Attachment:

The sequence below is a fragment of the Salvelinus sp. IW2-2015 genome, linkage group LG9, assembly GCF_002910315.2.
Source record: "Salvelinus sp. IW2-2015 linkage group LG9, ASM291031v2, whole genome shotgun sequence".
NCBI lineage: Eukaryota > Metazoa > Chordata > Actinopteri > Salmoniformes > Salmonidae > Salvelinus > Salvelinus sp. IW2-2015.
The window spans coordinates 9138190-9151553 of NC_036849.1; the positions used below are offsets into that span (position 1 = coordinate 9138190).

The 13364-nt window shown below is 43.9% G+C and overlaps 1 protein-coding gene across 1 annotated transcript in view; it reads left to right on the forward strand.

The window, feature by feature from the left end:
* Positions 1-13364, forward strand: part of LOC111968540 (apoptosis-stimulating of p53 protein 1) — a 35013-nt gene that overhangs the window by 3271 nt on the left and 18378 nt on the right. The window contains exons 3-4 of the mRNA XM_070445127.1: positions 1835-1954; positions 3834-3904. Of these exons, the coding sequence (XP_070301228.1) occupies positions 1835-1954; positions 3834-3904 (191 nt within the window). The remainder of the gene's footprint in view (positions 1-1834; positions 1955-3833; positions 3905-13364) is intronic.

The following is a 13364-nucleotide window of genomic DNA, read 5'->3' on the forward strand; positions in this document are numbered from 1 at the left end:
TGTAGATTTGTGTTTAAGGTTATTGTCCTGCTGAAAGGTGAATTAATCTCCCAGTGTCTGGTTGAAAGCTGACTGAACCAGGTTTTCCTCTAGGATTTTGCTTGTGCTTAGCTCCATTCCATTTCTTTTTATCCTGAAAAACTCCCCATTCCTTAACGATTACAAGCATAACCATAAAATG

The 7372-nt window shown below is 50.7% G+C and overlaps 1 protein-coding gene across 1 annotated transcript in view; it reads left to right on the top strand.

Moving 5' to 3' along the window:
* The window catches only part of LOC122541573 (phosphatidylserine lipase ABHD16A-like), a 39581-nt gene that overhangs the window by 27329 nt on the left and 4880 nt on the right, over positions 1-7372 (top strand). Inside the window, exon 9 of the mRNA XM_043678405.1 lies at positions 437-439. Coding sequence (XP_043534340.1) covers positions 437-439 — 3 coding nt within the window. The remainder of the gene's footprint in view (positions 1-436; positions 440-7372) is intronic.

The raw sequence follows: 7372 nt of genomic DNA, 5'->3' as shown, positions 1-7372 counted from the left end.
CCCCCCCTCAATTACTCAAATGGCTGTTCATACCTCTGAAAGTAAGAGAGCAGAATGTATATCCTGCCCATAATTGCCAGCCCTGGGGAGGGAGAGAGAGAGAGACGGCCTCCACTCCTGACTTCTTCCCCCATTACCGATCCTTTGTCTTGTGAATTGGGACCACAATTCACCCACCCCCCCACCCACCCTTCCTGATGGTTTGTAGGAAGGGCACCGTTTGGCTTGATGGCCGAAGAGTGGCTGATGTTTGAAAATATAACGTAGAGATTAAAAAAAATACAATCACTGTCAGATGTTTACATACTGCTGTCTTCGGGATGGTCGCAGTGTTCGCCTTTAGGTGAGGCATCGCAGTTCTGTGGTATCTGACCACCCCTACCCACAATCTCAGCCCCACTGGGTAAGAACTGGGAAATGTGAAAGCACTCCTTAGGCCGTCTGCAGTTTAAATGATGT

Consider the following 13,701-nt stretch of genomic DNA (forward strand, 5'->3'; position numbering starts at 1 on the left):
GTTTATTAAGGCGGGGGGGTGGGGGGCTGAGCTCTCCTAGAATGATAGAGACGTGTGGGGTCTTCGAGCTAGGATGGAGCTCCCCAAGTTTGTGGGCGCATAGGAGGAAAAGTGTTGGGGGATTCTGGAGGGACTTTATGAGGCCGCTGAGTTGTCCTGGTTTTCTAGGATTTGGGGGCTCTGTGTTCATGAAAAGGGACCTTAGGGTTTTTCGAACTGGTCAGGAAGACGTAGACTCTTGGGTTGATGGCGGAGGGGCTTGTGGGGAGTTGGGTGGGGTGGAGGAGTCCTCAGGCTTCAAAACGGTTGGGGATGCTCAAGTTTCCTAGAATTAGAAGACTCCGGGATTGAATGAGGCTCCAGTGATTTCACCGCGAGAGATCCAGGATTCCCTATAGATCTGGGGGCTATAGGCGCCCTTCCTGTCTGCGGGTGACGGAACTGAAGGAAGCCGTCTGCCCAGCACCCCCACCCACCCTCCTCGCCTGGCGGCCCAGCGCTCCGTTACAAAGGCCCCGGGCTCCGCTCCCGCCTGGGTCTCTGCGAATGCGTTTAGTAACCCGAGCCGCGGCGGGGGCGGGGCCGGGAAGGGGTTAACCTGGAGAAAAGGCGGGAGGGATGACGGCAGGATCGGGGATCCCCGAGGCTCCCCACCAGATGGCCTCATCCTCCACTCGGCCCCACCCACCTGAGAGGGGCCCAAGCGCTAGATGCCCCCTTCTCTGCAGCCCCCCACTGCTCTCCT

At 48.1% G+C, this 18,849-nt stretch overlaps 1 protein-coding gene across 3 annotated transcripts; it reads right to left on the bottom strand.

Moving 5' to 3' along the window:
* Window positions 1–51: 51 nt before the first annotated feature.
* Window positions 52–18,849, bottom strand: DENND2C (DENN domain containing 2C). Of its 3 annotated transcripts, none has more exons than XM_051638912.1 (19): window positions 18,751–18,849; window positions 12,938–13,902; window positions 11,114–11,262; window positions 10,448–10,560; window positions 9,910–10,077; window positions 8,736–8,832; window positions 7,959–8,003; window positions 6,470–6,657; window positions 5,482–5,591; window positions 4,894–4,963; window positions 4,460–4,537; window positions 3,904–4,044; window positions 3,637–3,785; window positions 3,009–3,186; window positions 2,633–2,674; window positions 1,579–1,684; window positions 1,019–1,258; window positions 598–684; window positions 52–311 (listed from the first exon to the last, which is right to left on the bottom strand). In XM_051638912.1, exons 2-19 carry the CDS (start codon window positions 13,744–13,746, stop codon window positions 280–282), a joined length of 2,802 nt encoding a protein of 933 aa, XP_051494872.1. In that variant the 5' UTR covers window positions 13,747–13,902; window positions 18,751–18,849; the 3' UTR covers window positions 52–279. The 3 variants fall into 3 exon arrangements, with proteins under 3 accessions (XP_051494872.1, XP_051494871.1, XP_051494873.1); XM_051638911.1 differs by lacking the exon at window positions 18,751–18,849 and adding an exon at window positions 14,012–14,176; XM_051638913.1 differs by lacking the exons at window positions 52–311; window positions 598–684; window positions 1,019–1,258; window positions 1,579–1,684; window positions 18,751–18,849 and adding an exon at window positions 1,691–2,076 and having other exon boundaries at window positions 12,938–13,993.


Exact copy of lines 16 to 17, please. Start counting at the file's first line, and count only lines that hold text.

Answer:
GTTTATTAAGGCGGGGGGGTGGGGGGCTGAGCTCTCCTAGAATGATAGAGACGTGTGGGGTCTTCGAGCTAGGATGGAGCTCCCCAAGTTTGTGGGCGCATAGGAGGAAAAGTGTTGGGGGATTCTGGAGGGACTTTATGAGGCCGCTGAGTTGTCCTGGTTTTCTAGGATTTGGGGGCTCTGTGTTCATGAAAAGGGACCTTAGGGTTTTTCGAACTGGTCAGGAAGACGTAGACTCTTGGGTTGATGGCGGAGGGGCTTGTGGGGAGTTGGGTGGGGTGGAGGAGTCCTCAGGCTTCAAAACGGTTGGGGATGCTCAAGTTTCCTAGAATTAGAAGACTCCGGGATTGAATGAGGCTCCAGTGATTTCACCGCGAGAGATCCAGGATTCCCTATAGATCTGGGGGCTATAGGCGCCCTTCCTGTCTGCGGGTGACGGAACTGAAGGAAGCCGTCTGCCCAGCACCCCCACCCACCCTCCTCGCCTGGCGGCCCAGCGCTCCGTTACAAAGGCCCCGGGCTCCGCTCCCGCCTGGGTCTCTGCGAATGCGTTTAGTAACCCGAGCCGCGGCGGGGGCGGGGCCGGGAAGGGGTTAACCTGGAGAAAAGGCGGGAGGGATGACGGCAGGATCGGGGATCCCCGAGGCTCCCCACCAGATGGCCTCATCCTCCACTCGGCCCCACCCACCTGAGAGGGGCCCAAGCGCTAGATGCCCCCTTCTCTGCAGCCCCCCACTGCTCTCCT

At 48.1% G+C, this 18,849-nt stretch overlaps 1 protein-coding gene across 3 annotated transcripts; it reads right to left on the bottom strand.